Like all circus acts, there are times when a side show distracts onlookers from the main tent. What started as a unified (minus the contingent of illogical Saints fans) public admonishing of Gregg Williams and the Saints, has lead into a sideshow of public opinion addressing the ethics and motive of Sean Pamphilon. Sean Pamphilon wasn’t the whistle-blower that started the mess, but he did provide the hammer that eliminated any public doubt about Gregg Williams’ message or tactics. That audio eliminated all postulations about whether Williams’ words were merely typical football tough-guy rhetoric. It was graphic, it was specific, and it was ultimately damning. The audio provided specifics into a story that was filled with gray, there was no subjectivity in the audio that Pamphilon released on his website.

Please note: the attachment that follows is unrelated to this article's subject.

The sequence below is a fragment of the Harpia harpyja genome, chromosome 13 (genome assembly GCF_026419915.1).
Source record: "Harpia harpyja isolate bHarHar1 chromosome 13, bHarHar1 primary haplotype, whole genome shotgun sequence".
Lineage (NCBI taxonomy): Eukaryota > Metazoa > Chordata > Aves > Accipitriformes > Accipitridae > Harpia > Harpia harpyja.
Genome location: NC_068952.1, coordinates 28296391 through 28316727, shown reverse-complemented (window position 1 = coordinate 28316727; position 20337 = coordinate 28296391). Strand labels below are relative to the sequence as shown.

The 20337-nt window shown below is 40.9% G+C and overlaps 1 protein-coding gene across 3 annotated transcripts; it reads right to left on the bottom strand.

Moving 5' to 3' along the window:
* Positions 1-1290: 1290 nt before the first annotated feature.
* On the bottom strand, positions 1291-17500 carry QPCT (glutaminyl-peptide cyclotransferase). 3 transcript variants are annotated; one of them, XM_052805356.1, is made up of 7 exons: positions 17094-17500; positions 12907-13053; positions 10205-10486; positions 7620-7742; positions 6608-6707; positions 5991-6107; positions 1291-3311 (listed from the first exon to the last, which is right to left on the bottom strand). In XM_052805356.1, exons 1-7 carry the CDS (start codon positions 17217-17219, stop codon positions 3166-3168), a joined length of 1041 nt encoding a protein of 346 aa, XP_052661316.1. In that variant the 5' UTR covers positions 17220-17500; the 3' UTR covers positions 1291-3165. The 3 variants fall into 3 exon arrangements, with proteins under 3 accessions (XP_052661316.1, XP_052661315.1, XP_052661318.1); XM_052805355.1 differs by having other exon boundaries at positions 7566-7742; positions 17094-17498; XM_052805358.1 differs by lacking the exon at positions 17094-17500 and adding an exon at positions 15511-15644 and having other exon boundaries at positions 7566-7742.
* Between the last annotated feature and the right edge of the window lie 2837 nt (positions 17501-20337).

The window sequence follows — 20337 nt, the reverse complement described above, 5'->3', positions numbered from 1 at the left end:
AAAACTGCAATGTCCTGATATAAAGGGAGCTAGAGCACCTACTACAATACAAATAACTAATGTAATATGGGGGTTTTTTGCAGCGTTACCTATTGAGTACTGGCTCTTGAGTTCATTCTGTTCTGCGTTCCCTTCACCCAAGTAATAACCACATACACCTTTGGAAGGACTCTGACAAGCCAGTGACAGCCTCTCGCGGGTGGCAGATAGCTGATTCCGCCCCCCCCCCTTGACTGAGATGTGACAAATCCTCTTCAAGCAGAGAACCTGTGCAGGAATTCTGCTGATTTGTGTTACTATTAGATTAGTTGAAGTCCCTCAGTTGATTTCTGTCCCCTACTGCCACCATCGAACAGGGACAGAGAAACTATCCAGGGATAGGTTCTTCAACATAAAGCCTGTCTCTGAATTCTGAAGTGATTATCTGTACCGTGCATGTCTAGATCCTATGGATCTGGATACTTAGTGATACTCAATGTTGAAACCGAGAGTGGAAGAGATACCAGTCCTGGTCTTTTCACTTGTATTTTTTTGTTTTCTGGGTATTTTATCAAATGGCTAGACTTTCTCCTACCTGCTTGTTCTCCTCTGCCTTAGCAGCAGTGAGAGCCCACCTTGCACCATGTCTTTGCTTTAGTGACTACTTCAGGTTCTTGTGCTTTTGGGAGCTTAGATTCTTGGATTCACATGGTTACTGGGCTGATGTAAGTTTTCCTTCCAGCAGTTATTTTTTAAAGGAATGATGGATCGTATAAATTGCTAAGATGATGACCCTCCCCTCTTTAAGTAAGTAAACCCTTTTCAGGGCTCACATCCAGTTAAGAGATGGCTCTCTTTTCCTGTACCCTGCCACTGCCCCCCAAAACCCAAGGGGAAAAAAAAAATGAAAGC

Today, in the aftermath of the big reveal the discussion isn’t focused on possible outcome of the Saints appeals or about the possible NFLPA’s reaction. Instead the focus is on crucifying Sean Pamphilon for his ethics and motives. “Coward” and “Self-serving” are words commonly seen on the internet when discussing Pamphilon. Personalities and “journalists” from large media outlets like NFL.com or ESPN have raced to judge Pamphilon for his actions. Quite hypocritical considering the bureaucracy content control and editing they are subjected to on a daily basis. When this story first came to light, Mike Silver from Yahoo! got the exclusive, however the exclusive only came with quotes and back-story, not the audio itself, which was posted on Pamphilon’s own website. The media did as the media loves to do these days, they jumped to the conclusion. Pamphilon motives MUST be self-promotion. Little thought, as logical as it may sound, went into the fact that Pamphilon had gone to the Gleasons first about exposing this (as verified by Silver on twitter) before posting it on his website. Knowing there were legal ramifications for what he was about to do, he did it anyway. Does that sound like an act of a coward? Had he given this tape to Silver directly, where would it be now? Would it be sitting on the desk of a Yahoo! lawyer? It’d likely never see the light of day, as the legal team at Yahoo! likely would have deemed the subsequent lawsuit from the Gleasons too risky. Has the media not learned it’s lesson from the Bernie Fine incident, in which ESPN decided to sit on vital information, because they couldn’t verify some sources? The importance in the Pamphilon audio isn’t why he did released it, or even the manner in which he did, but the content and the absolution it provides the story. There are two sides to every story, and it’s quite easy for the media to cast stones, until they realize they live in a glass house.